Carry On With the Journey
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Carry On With the Journey
While walking along what remains of the pioneer roads, I kept thinking to myself “Wow, they really walked these roads.” As we then participated in various re-enactments, I found myself agreeing with others who said things like “I can’t imagine what they must have felt”, “Can you believe how they did this?”, or “I’m so grateful they went through all of this.” I began to feel as if they were walking along side me whispering encouragement in my ear “You can do this.”
As we reached solo time, I retreated to my quiet spot with my journal and began to think about what they did. I also began to think about a song, speculating that I might be asked to write one. I thought about the theme of our trek “Carry On” and felt that was a good place to start.
It was in the Muddy Creek camp that I first came up with the title “Carry On with the Journey” and the story the song would tell. I felt the pioneers were telling us that you’ve experienced some of the trials and hardships we went through for the gospel of Jesus Christ, but now it is your turn to carry on and move the gospel forward.
I returned home from trek with these thoughts in my mind, but nothing solid on paper except for a title. Fortunately, the following Monday we left on a family vacation which involved traveling to Winter Quarters, Nauvoo, Farr West, Adam Ondi Ahman, Liberty Jail, and Independence. This meant that I would continue to live and feel the message of the pioneer saints. While staying in an old Victorian mansion near Nauvoo, I stumbled upon the melody for the chorus on an antique out-of-tune piano. The haunting melody was just the tune I was looking for.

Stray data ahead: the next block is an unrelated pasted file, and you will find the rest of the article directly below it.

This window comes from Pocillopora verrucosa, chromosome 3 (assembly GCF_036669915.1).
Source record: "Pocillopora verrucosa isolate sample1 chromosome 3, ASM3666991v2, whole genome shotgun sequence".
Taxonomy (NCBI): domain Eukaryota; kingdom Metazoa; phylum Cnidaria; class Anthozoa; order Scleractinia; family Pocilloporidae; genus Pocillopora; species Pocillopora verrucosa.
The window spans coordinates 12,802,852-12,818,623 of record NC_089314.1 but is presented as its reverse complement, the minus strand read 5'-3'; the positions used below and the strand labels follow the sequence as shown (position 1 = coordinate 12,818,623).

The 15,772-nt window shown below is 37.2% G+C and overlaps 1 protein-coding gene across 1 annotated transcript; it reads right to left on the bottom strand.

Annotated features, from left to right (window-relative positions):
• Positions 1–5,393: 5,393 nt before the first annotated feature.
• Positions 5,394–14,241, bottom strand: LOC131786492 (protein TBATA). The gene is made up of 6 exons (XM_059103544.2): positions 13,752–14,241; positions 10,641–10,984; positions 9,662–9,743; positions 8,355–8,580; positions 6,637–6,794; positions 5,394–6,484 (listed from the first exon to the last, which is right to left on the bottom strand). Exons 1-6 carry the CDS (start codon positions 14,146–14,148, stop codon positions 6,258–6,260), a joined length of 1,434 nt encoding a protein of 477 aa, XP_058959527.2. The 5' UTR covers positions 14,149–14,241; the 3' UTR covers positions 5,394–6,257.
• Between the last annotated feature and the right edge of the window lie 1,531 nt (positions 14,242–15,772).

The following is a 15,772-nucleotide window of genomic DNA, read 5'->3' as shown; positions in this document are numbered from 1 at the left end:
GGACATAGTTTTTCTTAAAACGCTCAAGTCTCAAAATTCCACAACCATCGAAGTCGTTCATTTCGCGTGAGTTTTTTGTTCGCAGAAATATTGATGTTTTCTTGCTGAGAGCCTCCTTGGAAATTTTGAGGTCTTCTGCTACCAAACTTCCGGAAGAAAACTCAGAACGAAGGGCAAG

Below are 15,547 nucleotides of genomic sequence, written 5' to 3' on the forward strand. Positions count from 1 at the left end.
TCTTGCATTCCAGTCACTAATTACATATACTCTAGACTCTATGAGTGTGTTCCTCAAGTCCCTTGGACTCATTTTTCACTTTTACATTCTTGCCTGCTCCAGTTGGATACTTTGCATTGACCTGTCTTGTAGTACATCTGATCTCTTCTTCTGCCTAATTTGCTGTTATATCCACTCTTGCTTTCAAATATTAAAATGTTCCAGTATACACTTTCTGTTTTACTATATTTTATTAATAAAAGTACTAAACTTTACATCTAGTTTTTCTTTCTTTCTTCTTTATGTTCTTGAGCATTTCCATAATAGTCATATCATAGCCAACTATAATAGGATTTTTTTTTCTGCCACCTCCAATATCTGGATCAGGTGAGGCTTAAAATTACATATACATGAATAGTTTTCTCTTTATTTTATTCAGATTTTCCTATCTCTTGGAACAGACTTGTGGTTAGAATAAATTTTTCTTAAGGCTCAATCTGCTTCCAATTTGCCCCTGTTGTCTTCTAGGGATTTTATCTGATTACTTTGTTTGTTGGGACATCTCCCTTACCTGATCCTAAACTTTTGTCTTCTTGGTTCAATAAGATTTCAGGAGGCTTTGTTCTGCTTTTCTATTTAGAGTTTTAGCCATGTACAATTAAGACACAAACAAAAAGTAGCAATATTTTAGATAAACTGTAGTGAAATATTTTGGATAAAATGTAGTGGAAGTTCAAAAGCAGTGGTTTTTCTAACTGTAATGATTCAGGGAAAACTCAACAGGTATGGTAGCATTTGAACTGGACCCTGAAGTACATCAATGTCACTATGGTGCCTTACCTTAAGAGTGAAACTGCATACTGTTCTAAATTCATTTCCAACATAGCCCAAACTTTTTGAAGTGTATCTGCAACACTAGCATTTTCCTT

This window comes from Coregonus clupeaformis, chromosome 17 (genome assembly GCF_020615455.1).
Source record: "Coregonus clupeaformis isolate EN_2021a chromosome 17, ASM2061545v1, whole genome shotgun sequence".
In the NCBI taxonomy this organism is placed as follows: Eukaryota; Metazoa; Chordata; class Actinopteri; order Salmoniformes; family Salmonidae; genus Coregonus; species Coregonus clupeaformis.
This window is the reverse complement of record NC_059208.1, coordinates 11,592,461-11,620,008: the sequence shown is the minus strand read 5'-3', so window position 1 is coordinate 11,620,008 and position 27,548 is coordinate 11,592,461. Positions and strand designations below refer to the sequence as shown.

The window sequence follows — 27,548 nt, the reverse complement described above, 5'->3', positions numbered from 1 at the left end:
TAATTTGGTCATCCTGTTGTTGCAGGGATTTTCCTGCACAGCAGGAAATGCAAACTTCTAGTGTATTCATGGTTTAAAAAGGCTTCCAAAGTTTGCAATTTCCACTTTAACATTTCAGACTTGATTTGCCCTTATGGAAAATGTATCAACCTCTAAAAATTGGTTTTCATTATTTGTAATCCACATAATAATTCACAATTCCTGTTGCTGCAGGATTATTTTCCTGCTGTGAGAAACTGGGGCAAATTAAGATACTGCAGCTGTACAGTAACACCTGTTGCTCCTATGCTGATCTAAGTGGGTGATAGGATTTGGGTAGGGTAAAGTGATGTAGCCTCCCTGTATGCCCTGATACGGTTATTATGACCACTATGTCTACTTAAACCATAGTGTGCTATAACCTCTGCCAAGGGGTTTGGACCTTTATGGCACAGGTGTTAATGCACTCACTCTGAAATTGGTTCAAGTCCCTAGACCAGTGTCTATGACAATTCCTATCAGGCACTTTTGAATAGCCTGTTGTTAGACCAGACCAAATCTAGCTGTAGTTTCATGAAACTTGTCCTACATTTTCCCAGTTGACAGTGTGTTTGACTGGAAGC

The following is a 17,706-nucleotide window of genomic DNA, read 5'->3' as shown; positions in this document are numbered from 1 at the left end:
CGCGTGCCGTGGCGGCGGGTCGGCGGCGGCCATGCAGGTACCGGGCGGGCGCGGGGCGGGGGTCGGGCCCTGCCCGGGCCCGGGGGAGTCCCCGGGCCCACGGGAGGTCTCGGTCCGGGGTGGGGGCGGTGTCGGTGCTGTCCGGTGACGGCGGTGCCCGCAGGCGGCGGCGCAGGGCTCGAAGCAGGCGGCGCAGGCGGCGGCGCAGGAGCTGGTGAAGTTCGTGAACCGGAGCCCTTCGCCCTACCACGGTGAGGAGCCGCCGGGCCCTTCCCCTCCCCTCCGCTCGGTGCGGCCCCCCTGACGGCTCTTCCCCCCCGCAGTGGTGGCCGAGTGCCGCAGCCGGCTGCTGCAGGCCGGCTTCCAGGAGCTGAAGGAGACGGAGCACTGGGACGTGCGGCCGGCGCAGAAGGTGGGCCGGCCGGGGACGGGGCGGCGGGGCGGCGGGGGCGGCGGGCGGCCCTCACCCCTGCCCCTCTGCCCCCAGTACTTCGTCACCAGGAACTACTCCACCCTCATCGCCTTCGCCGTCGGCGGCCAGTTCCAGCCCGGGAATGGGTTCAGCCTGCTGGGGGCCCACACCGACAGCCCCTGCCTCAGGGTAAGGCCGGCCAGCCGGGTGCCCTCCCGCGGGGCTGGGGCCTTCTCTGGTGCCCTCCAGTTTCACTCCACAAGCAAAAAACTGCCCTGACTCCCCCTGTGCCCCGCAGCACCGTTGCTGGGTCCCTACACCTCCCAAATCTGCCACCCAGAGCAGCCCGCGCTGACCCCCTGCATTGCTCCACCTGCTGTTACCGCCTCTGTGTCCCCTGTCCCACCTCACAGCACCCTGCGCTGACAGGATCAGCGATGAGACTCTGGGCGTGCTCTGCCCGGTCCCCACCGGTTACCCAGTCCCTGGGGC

Over the next few days as we drove many hours and my husband was asleep in the car and the children were watching movies quietly with headphones on, I pondered this melody and title. Pretty soon I had a chorus reminding us it was our turn to carry on with the journey. God would guide us and the early saints would share their faith and strength with us.
After coming home, I began to work on the verses. This is where I struggled the most. I had several thoughts I had written down from solo time at trek and used many of them, but I couldn’t come up with a second verse, nor could I capture the message that we need to do more than just appreciate the saints’ hardships. So I left my piano, said a prayer, and went to do the dishes. Just then a thought popped in to my head. “Split the verse in to two and write some lines about what inspired them to move forward.” I went back to the piano, split the verse, and then ideas began to flow. I remembered hearing numerous times in Zion that the reason the saints moved was because they felt that a prophet of God had asked them to. It sustained their faith in tough times. So I put this in to the verse along with them feeling the fire of the covenant calling them to help each
In sacrament, our high council speaker talked about covenants and feeling the fire of the covenant like a flame unquenchable. I hoped by putting this phrase in to the song, it would evoke all the feelings and strength of Gerald Lund’s book and Brigham Young’s famous quote. I thought about what sustained the pioneers when they had to leave loved ones who had died behind and how only the sweet peace from knowing Heavenly Father’s plan would be able to comfort them. Ultimately I knew that the only way they could complete their part of the journey was through God’s power sustaining them.
Through the process of writing this song, Heavenly Father taught me that it’s one thing to appreciate what the pioneers did, but it’s another to follow their example. It’s our turn to carry the gospel of Jesus Christ forward. We may not have to walk a thousand miles to find peace, but we do need to walk or drive to the temple. We may not need to carve out roads in great boulders and rocks, but we do need to carve out time to read the scriptures and worship God in church and in the temple. We may not have to leave loved ones behind in a shallow grave, but we may need to leave friends behind that may be pulling us away from our eternal goals. We may not need strength to endure the gnawing pangs of hunger, but we may need the strength to turn away from songs or movies that would threaten our spirits. Their leg of the journey involved bringing the gospel to the Salt Lake Valley where it could thrive and grow. What will ours be? How will we rise and lead the way? What will we do to carry on with the journey?